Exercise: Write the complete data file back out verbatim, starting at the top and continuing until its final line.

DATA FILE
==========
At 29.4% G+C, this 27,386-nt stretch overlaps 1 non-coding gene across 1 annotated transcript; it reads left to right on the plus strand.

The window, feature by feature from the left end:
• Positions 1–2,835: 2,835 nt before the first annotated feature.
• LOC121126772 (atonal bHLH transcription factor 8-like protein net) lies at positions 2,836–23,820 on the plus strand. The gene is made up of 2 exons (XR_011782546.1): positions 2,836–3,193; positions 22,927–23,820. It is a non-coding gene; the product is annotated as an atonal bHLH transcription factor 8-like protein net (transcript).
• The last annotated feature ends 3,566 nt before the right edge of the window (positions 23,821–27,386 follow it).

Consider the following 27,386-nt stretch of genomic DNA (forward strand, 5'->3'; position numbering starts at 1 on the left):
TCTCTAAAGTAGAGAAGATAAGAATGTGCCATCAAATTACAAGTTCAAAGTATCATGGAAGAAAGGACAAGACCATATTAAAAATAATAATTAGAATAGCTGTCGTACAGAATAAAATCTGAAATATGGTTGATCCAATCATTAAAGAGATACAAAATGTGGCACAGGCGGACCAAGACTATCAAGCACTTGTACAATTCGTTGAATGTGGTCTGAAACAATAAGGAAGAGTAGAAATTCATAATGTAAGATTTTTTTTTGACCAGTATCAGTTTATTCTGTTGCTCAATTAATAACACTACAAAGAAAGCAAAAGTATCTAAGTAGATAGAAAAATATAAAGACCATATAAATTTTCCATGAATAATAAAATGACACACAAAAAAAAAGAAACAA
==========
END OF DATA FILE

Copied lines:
At 29.4% G+C, this 27,386-nt stretch overlaps 1 non-coding gene across 1 annotated transcript; it reads left to right on the plus strand.

The window, feature by feature from the left end:
• Positions 1–2,835: 2,835 nt before the first annotated feature.
• LOC121126772 (atonal bHLH transcription factor 8-like protein net) lies at positions 2,836–23,820 on the plus strand. The gene is made up of 2 exons (XR_011782546.1): positions 2,836–3,193; positions 22,927–23,820. It is a non-coding gene; the product is annotated as an atonal bHLH transcription factor 8-like protein net (transcript).
• The last annotated feature ends 3,566 nt before the right edge of the window (positions 23,821–27,386 follow it).

Consider the following 27,386-nt stretch of genomic DNA (forward strand, 5'->3'; position numbering starts at 1 on the left):
TCTCTAAAGTAGAGAAGATAAGAATGTGCCATCAAATTACAAGTTCAAAGTATCATGGAAGAAAGGACAAGACCATATTAAAAATAATAATTAGAATAGCTGTCGTACAGAATAAAATCTGAAATATGGTTGATCCAATCATTAAAGAGATACAAAATGTGGCACAGGCGGACCAAGACTATCAAGCACTTGTACAATTCGTTGAATGTGGTCTGAAACAATAAGGAAGAGTAGAAATTCATAATGTAAGATTTTTTTTTGACCAGTATCAGTTTATTCTGTTGCTCAATTAATAACACTACAAAGAAAGCAAAAGTATCTAAGTAGATAGAAAAATATAAAGACCATATAAATTTTCCATGAATAATAAAATGACACACAAAAAAAAAGAAACAA